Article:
What an interesting and provocative set of questions! Herewith some
attempts at answers from a relatively new LDer. My job is somewhat
atypical in that I'm supposed to work with those involved in teaching in
the broadest sense (academics, librarians, heads of faculty, etc.) and
advise them on helping their students develop as learners, rather than
working directly with students -- hence the job title.
>1) What is your current role/job title?
Learning Development Adviser. (Don't ask me why Adviser had to have an e.
I would have preferred Advisor, but there you are...)
>2) How did you become a 'learning developer'?
A long interest in teaching and learning that was carried with me through
incarnations as a university teacher and as a writer/editor of educational
books. My subject background is genetics; I have the impression that LDers
who arrive from academic disciplines are more commonly from the humanities.
>3) What relevant qualifications do you have?
A PGDip in Learning and Teaching in HE, plus lots of experience of
learning and teaching in HE myself.
>4) Would you be interested in a specific Learning Development CPD
In principle very much so.
>5) Does the SEDA named award
http://www.seda.ac.uk/pdf/index.htm 'Student Support and Guidance' suit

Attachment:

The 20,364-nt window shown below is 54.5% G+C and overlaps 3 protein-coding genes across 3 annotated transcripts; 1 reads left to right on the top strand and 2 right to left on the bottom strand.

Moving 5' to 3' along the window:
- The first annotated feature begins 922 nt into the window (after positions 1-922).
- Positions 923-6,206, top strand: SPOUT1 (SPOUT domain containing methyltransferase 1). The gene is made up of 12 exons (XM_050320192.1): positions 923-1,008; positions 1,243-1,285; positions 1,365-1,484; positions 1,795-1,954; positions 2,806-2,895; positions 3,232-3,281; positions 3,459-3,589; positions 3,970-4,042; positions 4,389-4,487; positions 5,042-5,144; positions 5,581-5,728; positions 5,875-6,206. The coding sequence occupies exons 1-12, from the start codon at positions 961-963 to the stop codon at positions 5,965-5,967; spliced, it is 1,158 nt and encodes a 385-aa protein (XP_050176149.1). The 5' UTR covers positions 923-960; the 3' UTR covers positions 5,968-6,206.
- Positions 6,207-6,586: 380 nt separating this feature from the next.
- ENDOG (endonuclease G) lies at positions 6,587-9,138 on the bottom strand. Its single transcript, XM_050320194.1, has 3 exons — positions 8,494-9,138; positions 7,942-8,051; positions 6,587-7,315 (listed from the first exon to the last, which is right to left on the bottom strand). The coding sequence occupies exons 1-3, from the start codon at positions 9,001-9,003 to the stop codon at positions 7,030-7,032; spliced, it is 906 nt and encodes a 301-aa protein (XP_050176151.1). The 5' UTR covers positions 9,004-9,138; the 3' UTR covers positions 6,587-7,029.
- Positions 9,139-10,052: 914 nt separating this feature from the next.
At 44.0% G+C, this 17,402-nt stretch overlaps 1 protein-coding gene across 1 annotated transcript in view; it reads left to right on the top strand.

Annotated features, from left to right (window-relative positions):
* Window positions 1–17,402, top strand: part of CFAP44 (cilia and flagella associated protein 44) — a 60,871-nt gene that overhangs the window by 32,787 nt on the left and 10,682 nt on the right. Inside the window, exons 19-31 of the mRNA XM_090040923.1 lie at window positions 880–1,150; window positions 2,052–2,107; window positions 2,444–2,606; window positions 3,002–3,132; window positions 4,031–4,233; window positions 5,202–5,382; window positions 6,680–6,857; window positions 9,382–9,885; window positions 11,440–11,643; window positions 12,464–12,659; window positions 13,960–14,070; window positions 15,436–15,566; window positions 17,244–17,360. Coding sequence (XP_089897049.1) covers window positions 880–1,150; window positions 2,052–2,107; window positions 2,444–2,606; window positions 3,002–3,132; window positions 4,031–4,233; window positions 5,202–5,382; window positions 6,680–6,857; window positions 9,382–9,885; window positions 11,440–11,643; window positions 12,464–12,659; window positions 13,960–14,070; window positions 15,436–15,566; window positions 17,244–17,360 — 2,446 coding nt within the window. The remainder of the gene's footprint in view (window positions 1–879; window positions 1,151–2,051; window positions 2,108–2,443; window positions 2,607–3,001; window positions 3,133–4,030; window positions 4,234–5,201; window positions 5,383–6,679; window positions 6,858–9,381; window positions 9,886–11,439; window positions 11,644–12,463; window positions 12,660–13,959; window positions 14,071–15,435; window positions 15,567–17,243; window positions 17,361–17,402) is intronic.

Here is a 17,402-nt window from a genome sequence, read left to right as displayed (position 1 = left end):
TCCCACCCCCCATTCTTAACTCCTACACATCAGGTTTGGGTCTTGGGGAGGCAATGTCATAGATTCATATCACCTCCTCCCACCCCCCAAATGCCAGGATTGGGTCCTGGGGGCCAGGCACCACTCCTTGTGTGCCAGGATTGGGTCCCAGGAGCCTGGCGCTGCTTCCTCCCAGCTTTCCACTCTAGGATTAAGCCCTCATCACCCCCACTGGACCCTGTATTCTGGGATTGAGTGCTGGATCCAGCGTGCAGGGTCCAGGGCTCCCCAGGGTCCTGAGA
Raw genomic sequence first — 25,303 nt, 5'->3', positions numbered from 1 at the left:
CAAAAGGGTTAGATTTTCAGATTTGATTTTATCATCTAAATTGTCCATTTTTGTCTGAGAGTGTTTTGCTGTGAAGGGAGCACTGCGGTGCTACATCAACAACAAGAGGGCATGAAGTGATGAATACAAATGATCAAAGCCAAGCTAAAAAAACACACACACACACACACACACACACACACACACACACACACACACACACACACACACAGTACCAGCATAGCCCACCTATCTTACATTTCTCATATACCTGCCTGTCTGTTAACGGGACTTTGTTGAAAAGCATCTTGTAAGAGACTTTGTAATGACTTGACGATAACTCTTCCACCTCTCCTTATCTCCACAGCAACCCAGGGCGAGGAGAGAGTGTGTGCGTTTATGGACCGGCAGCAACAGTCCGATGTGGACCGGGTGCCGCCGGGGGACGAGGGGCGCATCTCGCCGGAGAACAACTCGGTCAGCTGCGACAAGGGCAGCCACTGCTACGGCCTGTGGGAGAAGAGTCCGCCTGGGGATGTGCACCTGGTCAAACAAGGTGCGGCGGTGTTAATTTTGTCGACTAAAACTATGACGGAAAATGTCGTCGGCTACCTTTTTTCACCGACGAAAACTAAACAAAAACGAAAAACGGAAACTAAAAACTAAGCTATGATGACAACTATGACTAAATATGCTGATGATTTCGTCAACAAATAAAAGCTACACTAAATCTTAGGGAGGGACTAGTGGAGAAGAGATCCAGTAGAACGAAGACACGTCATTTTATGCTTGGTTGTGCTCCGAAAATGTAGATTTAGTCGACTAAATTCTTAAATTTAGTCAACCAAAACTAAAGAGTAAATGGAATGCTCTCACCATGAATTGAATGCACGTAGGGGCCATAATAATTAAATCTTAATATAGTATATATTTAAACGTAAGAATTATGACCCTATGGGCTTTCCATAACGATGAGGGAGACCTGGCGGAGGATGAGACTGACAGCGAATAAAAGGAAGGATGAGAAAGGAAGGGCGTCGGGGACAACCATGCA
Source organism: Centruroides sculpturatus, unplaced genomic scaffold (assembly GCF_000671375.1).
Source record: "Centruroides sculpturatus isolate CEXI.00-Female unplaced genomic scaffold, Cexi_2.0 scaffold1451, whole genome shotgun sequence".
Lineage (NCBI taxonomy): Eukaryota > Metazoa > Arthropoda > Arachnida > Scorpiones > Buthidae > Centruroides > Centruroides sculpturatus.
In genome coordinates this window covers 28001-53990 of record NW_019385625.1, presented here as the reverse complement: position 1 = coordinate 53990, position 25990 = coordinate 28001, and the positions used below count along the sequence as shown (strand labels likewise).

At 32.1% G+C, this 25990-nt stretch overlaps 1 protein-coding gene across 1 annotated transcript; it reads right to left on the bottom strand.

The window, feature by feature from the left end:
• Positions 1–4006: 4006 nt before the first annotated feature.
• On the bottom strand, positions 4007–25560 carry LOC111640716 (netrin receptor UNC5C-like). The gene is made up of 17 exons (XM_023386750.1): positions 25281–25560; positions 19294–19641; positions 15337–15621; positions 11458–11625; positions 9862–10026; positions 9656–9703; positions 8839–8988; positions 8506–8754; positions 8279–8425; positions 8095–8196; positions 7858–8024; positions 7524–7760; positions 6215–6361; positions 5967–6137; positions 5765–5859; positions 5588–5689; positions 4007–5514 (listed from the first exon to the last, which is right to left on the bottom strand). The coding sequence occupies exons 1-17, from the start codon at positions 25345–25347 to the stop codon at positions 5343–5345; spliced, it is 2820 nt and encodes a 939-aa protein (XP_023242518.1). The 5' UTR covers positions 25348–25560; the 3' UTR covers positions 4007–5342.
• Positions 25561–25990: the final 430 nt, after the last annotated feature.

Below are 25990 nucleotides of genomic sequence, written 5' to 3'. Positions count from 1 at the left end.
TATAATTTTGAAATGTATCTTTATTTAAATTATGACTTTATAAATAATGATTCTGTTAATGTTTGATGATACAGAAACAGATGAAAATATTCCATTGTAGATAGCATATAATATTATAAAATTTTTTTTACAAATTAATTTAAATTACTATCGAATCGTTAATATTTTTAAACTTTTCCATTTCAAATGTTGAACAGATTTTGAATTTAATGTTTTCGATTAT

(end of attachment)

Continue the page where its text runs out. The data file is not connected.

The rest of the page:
My own work is closer to the SEDA award 'Leading and Developing Academic
Practice'. I tend to work with the kinds of people who might take
the 'Student Support and Guidance' or the 'Supporting Learning' awards.
>6) How can newcomers enter the Learning Development field if they do
not already have employment in HE?
>7) Should ALDinHE work towards the development of new courses for
initial training and/or CPD in Learning Development?
I think that would be a really interesting development. I agree with Alan
that there are advantages to having worked in another area previously --
though as he said, this is more of an issue for initial training than for
CPD. Even in the case of initial training, I don't see that there need be
a problem: one could expect trainees to arrive with a specialism (as
opposed to training, say, new graduates) and/or one could train people in
a specialist aspect of LD. So a trainee could arrive as, say, an
experienced TEFL teacher, and graduate as a specialist in developing
student writing. Not sure how realistic that would be on a small scale,